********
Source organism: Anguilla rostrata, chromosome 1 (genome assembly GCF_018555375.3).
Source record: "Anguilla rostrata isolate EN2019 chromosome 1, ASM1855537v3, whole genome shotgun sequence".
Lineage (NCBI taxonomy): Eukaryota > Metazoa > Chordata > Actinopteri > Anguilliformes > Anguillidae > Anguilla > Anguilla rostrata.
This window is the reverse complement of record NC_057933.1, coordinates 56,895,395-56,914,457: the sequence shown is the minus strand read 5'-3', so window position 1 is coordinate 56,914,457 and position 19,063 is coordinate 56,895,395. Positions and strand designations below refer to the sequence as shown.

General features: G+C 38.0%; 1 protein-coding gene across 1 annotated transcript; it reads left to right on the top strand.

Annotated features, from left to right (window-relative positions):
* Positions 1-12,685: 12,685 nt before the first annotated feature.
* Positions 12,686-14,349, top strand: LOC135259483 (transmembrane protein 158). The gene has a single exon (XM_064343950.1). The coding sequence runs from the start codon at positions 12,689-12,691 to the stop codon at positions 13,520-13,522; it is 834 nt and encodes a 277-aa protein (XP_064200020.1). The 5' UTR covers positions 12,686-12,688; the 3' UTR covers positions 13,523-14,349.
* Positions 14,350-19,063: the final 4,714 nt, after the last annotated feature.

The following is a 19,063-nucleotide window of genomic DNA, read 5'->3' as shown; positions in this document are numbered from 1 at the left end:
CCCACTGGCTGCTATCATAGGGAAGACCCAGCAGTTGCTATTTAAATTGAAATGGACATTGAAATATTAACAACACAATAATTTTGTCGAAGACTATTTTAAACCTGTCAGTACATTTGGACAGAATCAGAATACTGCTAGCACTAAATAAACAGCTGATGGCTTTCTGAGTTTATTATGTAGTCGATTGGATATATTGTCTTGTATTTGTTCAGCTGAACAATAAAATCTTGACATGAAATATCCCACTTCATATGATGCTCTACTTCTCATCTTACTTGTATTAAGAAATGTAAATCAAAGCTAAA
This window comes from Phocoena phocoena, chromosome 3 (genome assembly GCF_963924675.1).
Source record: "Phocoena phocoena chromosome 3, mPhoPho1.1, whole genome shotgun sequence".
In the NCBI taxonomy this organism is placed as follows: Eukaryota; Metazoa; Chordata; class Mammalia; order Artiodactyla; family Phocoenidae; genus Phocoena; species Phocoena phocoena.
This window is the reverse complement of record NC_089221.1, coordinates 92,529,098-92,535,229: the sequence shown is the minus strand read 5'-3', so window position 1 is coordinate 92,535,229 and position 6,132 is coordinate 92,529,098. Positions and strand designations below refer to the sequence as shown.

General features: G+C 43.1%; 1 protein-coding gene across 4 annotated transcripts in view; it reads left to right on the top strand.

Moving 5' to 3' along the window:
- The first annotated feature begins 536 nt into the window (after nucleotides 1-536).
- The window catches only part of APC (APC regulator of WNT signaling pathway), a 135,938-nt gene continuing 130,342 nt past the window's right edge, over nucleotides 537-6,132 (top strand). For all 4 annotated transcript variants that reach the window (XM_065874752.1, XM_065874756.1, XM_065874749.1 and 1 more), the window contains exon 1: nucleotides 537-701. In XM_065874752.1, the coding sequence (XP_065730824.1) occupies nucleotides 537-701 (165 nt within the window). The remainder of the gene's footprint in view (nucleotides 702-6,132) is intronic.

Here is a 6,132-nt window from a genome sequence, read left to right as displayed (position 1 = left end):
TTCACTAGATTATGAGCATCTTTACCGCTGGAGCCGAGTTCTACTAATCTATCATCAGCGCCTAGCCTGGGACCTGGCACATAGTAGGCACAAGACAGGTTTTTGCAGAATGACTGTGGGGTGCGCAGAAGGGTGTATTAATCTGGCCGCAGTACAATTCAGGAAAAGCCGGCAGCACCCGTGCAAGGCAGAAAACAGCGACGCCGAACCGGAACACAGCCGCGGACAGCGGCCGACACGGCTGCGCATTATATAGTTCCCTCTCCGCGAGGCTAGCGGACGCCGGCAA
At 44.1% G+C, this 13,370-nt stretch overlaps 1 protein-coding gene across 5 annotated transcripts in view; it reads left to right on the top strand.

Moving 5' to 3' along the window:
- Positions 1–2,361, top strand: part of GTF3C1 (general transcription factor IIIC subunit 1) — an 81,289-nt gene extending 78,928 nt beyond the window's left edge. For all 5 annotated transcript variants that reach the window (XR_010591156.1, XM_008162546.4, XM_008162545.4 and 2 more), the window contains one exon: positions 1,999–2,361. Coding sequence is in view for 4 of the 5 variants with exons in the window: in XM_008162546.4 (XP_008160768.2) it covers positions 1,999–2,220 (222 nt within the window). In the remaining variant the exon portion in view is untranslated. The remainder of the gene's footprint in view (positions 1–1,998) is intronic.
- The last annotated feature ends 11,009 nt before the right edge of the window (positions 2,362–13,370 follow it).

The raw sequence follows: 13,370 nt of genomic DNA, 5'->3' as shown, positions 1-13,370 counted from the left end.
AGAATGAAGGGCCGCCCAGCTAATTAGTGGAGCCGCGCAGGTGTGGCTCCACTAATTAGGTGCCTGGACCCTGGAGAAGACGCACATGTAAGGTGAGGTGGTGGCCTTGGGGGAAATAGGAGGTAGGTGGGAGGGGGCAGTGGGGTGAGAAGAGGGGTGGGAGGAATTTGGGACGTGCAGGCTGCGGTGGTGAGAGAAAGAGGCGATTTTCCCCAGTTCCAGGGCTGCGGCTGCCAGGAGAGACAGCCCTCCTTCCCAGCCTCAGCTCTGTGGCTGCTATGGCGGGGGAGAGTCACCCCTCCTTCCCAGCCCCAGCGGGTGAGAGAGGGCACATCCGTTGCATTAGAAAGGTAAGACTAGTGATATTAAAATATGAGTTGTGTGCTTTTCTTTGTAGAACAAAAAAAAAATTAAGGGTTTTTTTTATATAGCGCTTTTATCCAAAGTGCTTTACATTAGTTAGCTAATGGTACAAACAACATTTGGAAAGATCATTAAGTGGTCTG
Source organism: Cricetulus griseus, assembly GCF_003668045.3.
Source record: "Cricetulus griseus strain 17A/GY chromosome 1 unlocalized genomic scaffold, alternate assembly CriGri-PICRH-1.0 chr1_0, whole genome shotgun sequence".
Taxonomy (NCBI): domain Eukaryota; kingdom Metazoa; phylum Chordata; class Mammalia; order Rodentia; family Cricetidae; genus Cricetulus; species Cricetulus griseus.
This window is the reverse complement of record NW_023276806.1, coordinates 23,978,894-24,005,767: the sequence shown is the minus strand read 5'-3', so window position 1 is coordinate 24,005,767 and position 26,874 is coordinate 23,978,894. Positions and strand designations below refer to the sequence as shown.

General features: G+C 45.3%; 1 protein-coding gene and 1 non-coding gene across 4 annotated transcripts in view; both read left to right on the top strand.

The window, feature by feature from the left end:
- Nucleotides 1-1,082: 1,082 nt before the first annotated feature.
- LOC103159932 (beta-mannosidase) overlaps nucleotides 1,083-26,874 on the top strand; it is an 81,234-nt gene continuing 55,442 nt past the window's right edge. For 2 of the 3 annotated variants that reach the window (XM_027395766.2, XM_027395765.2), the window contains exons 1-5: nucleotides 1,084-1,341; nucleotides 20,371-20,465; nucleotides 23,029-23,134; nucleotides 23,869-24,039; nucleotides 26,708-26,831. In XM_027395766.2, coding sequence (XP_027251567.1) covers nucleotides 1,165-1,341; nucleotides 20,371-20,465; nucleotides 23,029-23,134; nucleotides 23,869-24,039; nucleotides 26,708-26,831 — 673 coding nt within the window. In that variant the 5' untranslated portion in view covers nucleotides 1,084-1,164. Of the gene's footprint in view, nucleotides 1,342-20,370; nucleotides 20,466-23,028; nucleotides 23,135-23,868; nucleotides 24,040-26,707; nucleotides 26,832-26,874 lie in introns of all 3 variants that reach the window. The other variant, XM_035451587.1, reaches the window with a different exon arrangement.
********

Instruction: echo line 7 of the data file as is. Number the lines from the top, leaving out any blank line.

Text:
* Positions 1-12,685: 12,685 nt before the first annotated feature.